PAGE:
Some states and localities enacted permanent protections for renters in the case of foreclosure. For example, Massachusetts enacted legislation that clarifies the rights of voucher recipients to remain in their homes after foreclosure. In addition, some states (including Massachusetts, New York, New Jersey, and New Hampshire), a number of cities, and the District of Columbia require “just cause” as a condition for eviction. “Just cause” laws protect renters by ensuring that landlords can only evict with proper cause, such as not paying rent on time. In general, foreclosure does not count as a cause for eviction in these locations.
Renters affected by foreclosure may also find that the property’s water, electricity or other utilities have been cut off. If utility services are being provided under the landlord’s name and the bills are delinquent, renters may feel they have no choice but to vacate the property. Some states adopted laws specifically to ensure renters were able to maintain utility service in foreclosed rental properties. For example, Minnesota tenants have the right to maintain or restore utility service when the landlord fails to pay the bill. In January 2010, a law went into effect in California that protects tenants from utility cutoff. The law requires that renters receive advance notification of a utility shutdown, allows renters to put accounts in their own names without liability for delinquent amounts and enables renters to deduct from their rent any costs incurred for utility services that were the responsibility of the landlord.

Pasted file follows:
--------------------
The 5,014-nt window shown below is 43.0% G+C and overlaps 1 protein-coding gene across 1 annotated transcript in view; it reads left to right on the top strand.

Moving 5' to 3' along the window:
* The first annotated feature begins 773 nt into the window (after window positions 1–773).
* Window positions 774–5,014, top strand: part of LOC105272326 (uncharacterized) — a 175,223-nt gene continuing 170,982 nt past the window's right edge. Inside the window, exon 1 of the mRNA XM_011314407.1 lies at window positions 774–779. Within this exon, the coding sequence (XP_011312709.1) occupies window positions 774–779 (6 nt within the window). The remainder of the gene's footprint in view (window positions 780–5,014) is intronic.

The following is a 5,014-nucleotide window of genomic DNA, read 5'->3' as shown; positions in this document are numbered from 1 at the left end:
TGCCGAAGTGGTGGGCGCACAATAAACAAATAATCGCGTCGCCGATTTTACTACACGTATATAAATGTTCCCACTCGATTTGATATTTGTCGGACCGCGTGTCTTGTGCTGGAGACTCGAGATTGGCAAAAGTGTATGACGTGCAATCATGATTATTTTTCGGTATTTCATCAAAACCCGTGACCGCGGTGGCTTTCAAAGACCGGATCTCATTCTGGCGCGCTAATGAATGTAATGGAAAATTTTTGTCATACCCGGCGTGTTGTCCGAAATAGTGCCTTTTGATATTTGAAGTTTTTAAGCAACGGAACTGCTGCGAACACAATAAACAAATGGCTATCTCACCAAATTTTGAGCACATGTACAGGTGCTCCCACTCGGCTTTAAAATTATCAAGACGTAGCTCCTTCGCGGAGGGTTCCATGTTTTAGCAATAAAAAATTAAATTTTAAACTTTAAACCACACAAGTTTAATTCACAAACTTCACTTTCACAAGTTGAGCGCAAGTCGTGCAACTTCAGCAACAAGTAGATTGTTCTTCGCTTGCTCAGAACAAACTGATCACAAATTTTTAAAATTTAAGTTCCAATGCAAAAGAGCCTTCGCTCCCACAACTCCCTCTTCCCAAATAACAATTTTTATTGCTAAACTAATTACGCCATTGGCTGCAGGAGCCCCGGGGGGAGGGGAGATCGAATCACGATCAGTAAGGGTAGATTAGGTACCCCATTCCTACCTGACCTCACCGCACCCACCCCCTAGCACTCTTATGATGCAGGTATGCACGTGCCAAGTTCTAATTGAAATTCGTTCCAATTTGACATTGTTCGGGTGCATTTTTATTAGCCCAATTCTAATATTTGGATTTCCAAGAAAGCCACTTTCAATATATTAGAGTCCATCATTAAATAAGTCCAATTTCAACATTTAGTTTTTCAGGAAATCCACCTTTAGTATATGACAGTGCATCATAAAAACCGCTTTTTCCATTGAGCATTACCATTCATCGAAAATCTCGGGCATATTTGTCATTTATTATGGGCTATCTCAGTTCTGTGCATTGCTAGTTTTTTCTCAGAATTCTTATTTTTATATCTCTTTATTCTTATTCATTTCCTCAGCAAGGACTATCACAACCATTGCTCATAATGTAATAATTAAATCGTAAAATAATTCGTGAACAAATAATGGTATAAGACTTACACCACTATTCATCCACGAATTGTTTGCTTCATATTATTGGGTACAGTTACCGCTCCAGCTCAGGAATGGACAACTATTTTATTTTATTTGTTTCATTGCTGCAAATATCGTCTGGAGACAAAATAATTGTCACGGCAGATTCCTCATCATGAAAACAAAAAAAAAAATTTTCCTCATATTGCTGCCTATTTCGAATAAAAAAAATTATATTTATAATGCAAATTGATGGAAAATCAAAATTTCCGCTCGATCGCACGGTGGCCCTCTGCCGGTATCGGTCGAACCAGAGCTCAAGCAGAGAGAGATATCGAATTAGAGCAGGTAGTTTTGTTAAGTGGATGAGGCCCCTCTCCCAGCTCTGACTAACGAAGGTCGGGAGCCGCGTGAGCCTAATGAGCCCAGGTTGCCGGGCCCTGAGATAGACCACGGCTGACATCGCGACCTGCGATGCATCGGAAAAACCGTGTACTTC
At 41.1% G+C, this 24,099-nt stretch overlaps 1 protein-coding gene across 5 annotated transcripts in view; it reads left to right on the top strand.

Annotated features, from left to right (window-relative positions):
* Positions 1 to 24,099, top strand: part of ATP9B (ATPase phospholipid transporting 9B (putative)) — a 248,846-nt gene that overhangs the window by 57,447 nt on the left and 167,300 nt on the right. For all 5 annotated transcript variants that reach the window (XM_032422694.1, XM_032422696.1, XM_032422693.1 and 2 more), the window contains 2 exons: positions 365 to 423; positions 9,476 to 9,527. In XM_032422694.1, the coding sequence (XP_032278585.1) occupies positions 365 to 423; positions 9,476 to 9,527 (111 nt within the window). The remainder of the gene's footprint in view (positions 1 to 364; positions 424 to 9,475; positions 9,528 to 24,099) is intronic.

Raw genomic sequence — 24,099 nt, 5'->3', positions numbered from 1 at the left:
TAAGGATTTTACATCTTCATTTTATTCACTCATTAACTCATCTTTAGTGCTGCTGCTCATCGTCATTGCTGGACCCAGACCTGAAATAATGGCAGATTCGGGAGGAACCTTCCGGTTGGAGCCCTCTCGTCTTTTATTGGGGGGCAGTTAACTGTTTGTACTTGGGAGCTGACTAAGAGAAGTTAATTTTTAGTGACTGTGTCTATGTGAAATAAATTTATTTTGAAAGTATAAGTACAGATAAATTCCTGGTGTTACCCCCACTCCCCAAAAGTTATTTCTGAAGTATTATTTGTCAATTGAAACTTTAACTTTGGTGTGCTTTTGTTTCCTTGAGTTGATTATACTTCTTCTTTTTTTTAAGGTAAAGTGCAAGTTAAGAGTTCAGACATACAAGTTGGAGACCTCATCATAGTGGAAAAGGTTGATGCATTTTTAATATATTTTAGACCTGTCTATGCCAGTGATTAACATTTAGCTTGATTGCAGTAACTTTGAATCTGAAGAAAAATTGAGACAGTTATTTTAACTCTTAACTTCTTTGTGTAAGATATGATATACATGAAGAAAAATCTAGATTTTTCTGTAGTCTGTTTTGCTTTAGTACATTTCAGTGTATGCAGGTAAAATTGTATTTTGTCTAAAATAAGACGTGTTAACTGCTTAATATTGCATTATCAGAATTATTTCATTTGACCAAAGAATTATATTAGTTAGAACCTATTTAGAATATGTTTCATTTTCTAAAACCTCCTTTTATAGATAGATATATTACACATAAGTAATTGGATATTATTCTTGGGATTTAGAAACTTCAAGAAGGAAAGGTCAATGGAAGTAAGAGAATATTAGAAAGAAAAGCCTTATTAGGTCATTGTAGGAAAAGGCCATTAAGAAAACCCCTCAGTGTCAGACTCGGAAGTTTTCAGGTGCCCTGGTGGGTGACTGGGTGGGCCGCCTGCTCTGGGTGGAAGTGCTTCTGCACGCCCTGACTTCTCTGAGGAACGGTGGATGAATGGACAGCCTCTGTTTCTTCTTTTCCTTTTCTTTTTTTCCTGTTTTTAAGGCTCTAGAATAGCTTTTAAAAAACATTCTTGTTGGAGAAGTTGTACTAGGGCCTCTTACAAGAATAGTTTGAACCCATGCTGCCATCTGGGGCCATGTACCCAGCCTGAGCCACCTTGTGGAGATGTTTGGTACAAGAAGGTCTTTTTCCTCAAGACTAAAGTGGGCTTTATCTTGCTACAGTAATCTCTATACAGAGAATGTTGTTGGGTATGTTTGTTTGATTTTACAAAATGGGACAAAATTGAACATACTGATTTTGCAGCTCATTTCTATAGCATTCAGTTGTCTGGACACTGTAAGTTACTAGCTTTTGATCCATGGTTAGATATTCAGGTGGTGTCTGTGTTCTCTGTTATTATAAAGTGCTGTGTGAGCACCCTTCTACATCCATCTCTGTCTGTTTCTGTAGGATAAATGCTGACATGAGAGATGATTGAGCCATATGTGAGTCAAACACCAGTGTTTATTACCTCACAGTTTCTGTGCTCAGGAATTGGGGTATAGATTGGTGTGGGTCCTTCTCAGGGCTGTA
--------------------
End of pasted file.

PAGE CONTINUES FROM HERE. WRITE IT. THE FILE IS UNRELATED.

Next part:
Adopt or increase notice requirements to tenants about pending foreclosures or displacement
Prior to the adoption of the Protecting Tenants at Foreclosure Act, the new owner (typically the mortgage servicer) of a foreclosed rental property could evict the occupants with as little as three days’ notice in some states. PTFA required 90 days advance notice before even month-to-month tenants can be asked to move out, allowing tenants some time to prepare for a move and plan accordingly. A number of states also developed policies to ensure that tenants receive a warning of a pending foreclosure, adequate notice before being asked to move due to foreclosure or both. Notice requirements allow tenants more control over their housing and may alleviate some stress by providing a more reasonable move-out schedule.